Finding Ojai's artists usually requires a bit of sleuthing, but visitors this weekend will have access to 56 studios, including that of Beatrice Wood, the famed 94-year-old potter and doyenne of the city's art community.
Participants in Ojai's fourth annual studio tour are given maps and catalogues and, guided by bright pink banners, wend their way through orange groves, up winding mountain roads, across streams, into suburban tracts--wherever the artists happen to work.
The tour, which already is regarded as something of a tradition, marks the one occasion each year that the sizable Ojai art community goes public.
The handful of commercial galleries in town shows little local art, and, although a few of the artists have in-home galleries, they are secluded in odd corners.
"Even the artists didn't know how to find each other," said Gayel Childress, a longtime local artist. "We would know they were here, but we wouldn't know their faces or their phone numbers."
Childress and two artist friends, Bert Collins and Marta Nelson, started to change all that four years ago when they organized the first Ojai artists' studio tour as a benefit for the deteriorating Ojai Art Center. They quickly recruited 25 artists and sold 500 tickets. This year, they expect to sell more than 2,000, again donating profits to the center.
Tickets, which cost $12, may be purchased at the center or by calling (805) 646-8737. The tour runs from 11 a.m. to 4 p.m. each day, and ticket-holders are also invited to a champagne reception for the artists at 6 p.m. Saturday in the Art Center.
Studios run the gamut of architecture from a historic cook shack on an old estate to a country mansion. Artists will be on hand to chat about materials, techniques, or whatever else moves them.
"I enjoy seeing the spaces the artists work in as much as seeing their work," said Leslie Clark of Ojai, an artist whose own mountaintop studio commands a view of the Ojai Valley clear to Lake Casitas. "Also, when you visit a studio, you see everything they do. There might be works from a few years back, experimental works, things that have never been released to the world. I love to see the range. I don't think you get that in a gallery."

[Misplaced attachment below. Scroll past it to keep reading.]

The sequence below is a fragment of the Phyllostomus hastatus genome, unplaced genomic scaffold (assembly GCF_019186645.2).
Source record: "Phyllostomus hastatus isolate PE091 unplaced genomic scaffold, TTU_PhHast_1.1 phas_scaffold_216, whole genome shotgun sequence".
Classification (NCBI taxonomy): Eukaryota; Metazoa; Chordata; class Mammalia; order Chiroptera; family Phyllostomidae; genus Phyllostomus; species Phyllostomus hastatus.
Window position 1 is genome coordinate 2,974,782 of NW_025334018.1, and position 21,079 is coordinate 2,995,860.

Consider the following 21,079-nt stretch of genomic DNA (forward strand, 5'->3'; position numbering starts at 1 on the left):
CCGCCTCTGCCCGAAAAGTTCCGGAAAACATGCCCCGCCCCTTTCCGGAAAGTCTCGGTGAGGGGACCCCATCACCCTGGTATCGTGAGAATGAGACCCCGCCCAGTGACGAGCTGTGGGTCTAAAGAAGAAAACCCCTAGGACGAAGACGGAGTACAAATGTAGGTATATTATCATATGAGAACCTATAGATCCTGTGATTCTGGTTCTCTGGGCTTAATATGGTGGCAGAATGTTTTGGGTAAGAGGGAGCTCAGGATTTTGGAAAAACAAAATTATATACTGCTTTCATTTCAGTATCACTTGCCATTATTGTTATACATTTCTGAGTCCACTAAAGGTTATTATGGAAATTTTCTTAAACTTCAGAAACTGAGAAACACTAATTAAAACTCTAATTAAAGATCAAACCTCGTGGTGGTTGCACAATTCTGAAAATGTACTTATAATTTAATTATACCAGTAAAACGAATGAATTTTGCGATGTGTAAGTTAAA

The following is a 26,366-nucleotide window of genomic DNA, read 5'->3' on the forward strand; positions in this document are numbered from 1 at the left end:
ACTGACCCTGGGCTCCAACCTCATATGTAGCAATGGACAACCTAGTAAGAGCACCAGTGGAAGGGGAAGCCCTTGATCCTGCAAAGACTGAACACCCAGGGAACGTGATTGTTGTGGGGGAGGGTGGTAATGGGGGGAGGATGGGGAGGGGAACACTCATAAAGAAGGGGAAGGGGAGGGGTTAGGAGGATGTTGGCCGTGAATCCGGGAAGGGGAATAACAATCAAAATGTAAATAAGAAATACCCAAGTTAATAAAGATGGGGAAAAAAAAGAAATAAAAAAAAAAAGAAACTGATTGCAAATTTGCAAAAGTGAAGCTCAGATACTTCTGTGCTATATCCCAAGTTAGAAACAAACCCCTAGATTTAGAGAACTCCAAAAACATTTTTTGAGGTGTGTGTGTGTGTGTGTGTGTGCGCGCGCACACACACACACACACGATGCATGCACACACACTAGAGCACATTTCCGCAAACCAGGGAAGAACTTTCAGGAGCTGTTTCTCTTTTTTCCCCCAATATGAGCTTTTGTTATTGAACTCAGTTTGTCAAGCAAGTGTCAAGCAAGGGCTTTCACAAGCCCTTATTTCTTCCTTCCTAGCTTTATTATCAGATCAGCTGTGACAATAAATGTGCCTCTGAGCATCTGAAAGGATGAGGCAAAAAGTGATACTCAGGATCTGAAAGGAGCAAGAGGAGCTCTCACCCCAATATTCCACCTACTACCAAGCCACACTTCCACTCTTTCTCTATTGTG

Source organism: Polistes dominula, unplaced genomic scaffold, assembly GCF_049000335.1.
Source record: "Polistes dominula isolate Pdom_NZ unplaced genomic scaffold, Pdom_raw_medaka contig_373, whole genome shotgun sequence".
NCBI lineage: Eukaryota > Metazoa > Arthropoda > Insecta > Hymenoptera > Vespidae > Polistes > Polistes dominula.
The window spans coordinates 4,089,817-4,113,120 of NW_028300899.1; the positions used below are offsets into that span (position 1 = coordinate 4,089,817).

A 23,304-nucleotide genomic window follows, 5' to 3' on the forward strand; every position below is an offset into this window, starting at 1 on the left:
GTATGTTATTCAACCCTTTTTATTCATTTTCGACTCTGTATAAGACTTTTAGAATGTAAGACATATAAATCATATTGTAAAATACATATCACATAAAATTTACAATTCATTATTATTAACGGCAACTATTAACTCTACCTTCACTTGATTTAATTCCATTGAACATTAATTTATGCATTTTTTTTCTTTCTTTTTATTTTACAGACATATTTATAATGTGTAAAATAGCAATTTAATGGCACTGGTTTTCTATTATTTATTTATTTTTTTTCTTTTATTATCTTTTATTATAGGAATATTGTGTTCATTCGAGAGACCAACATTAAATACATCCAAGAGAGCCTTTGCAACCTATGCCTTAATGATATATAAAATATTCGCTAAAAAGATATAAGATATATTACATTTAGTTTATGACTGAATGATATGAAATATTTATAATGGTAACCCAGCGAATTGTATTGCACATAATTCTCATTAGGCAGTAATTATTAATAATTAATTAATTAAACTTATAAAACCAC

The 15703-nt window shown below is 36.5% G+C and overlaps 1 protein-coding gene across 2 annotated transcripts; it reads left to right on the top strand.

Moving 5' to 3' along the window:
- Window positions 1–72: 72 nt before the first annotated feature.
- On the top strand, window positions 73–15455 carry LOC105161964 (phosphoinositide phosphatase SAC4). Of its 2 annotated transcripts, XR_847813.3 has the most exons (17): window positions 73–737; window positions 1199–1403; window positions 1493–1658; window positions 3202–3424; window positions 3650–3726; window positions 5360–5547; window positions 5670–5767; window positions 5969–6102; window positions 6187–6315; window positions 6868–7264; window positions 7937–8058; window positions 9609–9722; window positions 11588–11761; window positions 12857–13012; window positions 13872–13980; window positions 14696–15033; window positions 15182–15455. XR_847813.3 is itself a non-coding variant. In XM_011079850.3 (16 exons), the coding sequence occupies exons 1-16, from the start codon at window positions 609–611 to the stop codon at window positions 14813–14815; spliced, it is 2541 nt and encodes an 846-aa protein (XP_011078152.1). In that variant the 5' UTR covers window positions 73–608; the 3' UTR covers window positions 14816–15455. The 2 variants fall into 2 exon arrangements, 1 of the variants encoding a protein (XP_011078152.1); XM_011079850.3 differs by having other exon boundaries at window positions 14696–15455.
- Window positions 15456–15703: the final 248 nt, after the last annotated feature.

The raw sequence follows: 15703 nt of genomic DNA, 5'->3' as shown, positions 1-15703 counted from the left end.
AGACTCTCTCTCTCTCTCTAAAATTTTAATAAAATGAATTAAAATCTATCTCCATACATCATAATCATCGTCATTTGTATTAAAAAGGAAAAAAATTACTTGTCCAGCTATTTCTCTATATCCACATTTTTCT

Bending over snapshots, Clark tells of scouring the shoreline for a view of the Channel Islands through palm trees for a recent commission.
"There's a story behind every painting, and often people will want to buy the painting after they've heard it," she said. "They really like to make that personal connection with the art that is hanging on their walls."
The tour presents traditional watercolors, oils and ceramics and rarer art forms such as painting on eggs with wax and the painstakingly detailed historical figures by George Stuart; museum-piece ceramics by Beatrice Wood and floral still lifes by Sunday painters.
"It's a very egalitarian, non-elitist show," said John Perry, who is the tour's first professional producer. "We didn't do any winnowing out this year. You never know what people are going to like."
Perry added the work of local artists in dance and music to the event this year in a performance concert called "Fusion: an Evening of New Music and Motion."
Bellow and Cello
The performance blends such diverse elements as the bellow of a sea lion and a Celtic harp and cello. In the first of three acts, the sounds are interwoven with the voice of Beatrice Wood telling tales from her storied life, as dancers enact them against a backdrop of slides.
"It'll be a total experience," said Elizabeth Whitney, publicist for the event. "People won't know what's going to hit them until they get there."
The three-part production features Celtic harpist Kim Robertson, a nationally known New Age recording artist, playing with cellist Virginia Kron; jazz musician and composer Theo Saunders and Plexus Dance Theater, the resident troupe at the Port Hueneme Cultural Center.
"Fusion" performances will be at 8 p.m. Friday and Saturday and at 5 p.m. Sunday at the Matilija Auditorium, 703 El Paseo Road, Ojai. Tickets are $10 in advance at the Art Center, or $13 at the door.
Will the original down-home Bohemian hospitality of the tour get lost as the event grows and acquires professional gloss?
"I don't think it could," said Childress, "just because it's in Ojai."